As a measure of how much acceptance mixed-martial arts has gained in Albuquerque, and how much Carlos Condit has contributed in that regard, Mayor Richard Berry on Wednesday issued an official proclamation praising the achievements of an athlete nicknamed “Natural Born Killer.”
Condit, who comes honestly by the nickname in the cage but is polite and well-spoken outside the octagon, said he was deeply appreciative of that acceptance.
“It’s been a long road to this point,” said Condit, 27, who on Feb. 4 defeated Nick Diaz for the UFC interim welterweight title. “… I’m supremely thankful and honored.”
While several of his Jackson-Winkeljohn Mixed Martial Arts teammates have held UFC titles — the very top rung of MMA — Condit is the first Albuquerque native to do so, interim or otherwise.
“We’re here to celebrate excellence,” Berry said before a brief ceremony declaring it Carlos Condit Day at the new Jackson’s martial arts academy on Eubank NE. “Mixed-martial arts has really caught fire in America. It excites people; it’s about exceptionalism.”
Condit fell in love with MMA as a kid, when most of the sporting public was either unaware or disdainful of the sport. He has watched it grow — and contributed to its growth.
“I was always puzzled as to why it wasn’t more popular (at first),” he said. “I think a lot of it was misconceptions as to what the sport was, who the fighters were.
“I think now that people have had an opportunity to gain an understanding of the sport and see the fighters for the athletes that they are, I think that’s a big part of the growth in popularity.”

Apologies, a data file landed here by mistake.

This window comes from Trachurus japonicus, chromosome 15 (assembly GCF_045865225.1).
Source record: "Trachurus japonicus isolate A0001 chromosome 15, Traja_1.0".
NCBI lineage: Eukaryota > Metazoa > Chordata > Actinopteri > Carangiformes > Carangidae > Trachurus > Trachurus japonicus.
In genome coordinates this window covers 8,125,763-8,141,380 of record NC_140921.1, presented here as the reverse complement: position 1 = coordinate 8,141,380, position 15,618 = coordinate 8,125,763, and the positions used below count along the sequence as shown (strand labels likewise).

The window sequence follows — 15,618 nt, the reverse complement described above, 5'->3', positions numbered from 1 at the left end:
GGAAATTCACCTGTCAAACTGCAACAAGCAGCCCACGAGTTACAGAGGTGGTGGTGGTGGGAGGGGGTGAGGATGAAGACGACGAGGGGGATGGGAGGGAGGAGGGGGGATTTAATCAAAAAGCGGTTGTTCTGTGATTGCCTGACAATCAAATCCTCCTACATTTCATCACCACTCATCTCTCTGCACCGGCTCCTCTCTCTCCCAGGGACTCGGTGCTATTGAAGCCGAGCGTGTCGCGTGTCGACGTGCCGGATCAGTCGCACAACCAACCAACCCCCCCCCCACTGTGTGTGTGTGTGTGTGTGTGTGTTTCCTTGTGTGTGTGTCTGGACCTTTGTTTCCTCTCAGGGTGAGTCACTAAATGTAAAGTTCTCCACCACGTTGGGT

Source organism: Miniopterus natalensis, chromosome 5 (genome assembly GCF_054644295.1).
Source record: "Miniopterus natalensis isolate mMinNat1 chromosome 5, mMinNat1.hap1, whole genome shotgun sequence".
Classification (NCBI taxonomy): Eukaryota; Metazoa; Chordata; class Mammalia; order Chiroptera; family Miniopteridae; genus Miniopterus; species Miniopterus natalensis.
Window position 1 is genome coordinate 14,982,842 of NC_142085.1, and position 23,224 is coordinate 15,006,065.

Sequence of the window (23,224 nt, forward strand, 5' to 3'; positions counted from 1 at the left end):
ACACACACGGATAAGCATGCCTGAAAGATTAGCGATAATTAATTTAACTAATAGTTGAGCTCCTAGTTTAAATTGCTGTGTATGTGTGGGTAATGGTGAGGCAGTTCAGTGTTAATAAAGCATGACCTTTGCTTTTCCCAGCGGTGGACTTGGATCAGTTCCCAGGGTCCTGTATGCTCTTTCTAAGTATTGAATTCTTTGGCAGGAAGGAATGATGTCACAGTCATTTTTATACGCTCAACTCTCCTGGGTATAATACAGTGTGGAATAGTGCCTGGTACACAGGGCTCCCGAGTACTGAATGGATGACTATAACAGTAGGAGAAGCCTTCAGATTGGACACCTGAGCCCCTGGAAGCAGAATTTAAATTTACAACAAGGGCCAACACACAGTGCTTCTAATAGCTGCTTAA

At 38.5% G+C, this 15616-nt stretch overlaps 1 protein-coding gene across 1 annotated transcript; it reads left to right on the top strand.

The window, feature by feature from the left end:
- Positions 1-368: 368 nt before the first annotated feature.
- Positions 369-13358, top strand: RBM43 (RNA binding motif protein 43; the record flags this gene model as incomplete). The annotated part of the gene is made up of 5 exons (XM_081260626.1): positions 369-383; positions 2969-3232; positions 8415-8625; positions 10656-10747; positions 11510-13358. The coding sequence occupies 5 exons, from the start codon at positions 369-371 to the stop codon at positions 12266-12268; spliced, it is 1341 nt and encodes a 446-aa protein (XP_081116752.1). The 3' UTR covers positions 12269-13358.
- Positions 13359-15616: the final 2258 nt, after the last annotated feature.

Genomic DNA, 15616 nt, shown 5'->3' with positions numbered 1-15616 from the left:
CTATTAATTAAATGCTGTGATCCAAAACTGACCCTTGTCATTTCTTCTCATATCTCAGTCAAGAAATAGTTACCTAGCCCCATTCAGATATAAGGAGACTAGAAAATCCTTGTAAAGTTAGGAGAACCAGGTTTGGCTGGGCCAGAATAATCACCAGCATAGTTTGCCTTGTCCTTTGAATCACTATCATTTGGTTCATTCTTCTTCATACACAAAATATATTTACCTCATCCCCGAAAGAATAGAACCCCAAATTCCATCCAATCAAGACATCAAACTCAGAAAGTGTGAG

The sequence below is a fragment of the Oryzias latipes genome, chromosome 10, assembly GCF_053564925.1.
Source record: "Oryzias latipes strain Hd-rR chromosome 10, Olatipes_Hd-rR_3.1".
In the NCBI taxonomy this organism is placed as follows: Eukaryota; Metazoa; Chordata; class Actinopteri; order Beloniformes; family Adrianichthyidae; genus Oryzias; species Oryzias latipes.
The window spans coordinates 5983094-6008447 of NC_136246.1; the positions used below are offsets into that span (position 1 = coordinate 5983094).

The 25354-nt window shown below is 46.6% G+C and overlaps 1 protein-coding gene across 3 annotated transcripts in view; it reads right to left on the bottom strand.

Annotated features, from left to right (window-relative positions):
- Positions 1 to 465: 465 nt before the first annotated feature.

Two more thresholds crossed: Condit recently was featured in ESPN the Magazine, and Wednesday was introduced to a cheering Pit crowd at halftime of the Lobos-Air Force men’s basketball game.
Condit (28-5) is scheduled to face UFC welterweight champion Georges St-Pierre, a sometime Jackson-Winkeljohn teammate, when St-Pierre is recovered from a torn ACL — an injury that prompted the Condit-Diaz fight. Condit said it’s possible but unlikely, depending on St-Pierre’s rehab, that the Albuquerquean might fight someone else first.
The possibility of a rematch with Diaz, who complained bitterly about the decision in the interim title bout, was snuffed when the Stockton, Calif., fighter tested positive for marijuana. Condit had been eager for the rematch because of fan backlash critical of both the outcome and of the Albuquerquean’s tactical approach in defeating Diaz.
That’s one threshold, Condit said — appreciation of strategy, as opposed to pure mayhem — that many MMA converts have yet to cross.
“Everybody’s gonna have a different opinion, and different people are looking for different things in a fight,” he said.
“It was one fight, one fight in my career. If you didn’t like the way that I fought wait till the next one. Just because I fought that fight the way I did, it doesn’t mean the next one or the one after that is gonna be the same. I’m constantly trying to evolve as a fighter.”
— This article appeared on page D1 of the Albuquerque Journal